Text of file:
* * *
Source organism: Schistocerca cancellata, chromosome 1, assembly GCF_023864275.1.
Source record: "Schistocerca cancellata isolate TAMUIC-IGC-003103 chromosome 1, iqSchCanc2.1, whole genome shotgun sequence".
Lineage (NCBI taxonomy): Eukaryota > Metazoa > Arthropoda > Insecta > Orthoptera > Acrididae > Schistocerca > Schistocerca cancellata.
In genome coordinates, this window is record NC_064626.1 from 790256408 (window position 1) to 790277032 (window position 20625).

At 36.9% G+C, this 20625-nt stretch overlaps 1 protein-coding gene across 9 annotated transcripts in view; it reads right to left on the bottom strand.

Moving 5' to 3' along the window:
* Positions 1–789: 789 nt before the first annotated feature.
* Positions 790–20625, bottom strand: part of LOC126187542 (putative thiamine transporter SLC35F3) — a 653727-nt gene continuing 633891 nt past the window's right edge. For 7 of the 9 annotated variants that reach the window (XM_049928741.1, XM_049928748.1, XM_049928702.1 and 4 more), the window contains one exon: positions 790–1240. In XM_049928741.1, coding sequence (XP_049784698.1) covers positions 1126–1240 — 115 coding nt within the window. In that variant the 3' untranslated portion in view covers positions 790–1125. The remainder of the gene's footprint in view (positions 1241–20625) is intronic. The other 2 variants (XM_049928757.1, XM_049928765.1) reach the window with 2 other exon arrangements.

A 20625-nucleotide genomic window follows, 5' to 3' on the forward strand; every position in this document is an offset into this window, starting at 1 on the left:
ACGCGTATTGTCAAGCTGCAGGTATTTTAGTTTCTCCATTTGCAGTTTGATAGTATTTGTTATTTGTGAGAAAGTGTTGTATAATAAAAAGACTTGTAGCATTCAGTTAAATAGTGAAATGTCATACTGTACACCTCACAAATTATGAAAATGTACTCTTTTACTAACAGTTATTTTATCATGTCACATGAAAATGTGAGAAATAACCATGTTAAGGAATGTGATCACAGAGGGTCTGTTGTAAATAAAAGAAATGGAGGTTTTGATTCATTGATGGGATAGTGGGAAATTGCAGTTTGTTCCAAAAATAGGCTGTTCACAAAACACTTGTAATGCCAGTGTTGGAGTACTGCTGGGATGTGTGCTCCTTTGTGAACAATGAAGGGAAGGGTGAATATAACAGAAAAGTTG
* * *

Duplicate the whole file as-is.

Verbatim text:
Source organism: Schistocerca cancellata, chromosome 1, assembly GCF_023864275.1.
Source record: "Schistocerca cancellata isolate TAMUIC-IGC-003103 chromosome 1, iqSchCanc2.1, whole genome shotgun sequence".
Lineage (NCBI taxonomy): Eukaryota > Metazoa > Arthropoda > Insecta > Orthoptera > Acrididae > Schistocerca > Schistocerca cancellata.
In genome coordinates, this window is record NC_064626.1 from 790256408 (window position 1) to 790277032 (window position 20625).

At 36.9% G+C, this 20625-nt stretch overlaps 1 protein-coding gene across 9 annotated transcripts in view; it reads right to left on the bottom strand.

Moving 5' to 3' along the window:
* Positions 1–789: 789 nt before the first annotated feature.
* Positions 790–20625, bottom strand: part of LOC126187542 (putative thiamine transporter SLC35F3) — a 653727-nt gene continuing 633891 nt past the window's right edge. For 7 of the 9 annotated variants that reach the window (XM_049928741.1, XM_049928748.1, XM_049928702.1 and 4 more), the window contains one exon: positions 790–1240. In XM_049928741.1, coding sequence (XP_049784698.1) covers positions 1126–1240 — 115 coding nt within the window. In that variant the 3' untranslated portion in view covers positions 790–1125. The remainder of the gene's footprint in view (positions 1241–20625) is intronic. The other 2 variants (XM_049928757.1, XM_049928765.1) reach the window with 2 other exon arrangements.

A 20625-nucleotide genomic window follows, 5' to 3' on the forward strand; every position in this document is an offset into this window, starting at 1 on the left:
ACGCGTATTGTCAAGCTGCAGGTATTTTAGTTTCTCCATTTGCAGTTTGATAGTATTTGTTATTTGTGAGAAAGTGTTGTATAATAAAAAGACTTGTAGCATTCAGTTAAATAGTGAAATGTCATACTGTACACCTCACAAATTATGAAAATGTACTCTTTTACTAACAGTTATTTTATCATGTCACATGAAAATGTGAGAAATAACCATGTTAAGGAATGTGATCACAGAGGGTCTGTTGTAAATAAAAGAAATGGAGGTTTTGATTCATTGATGGGATAGTGGGAAATTGCAGTTTGTTCCAAAAATAGGCTGTTCACAAAACACTTGTAATGCCAGTGTTGGAGTACTGCTGGGATGTGTGCTCCTTTGTGAACAATGAAGGGAAGGGTGAATATAACAGAAAAGTTG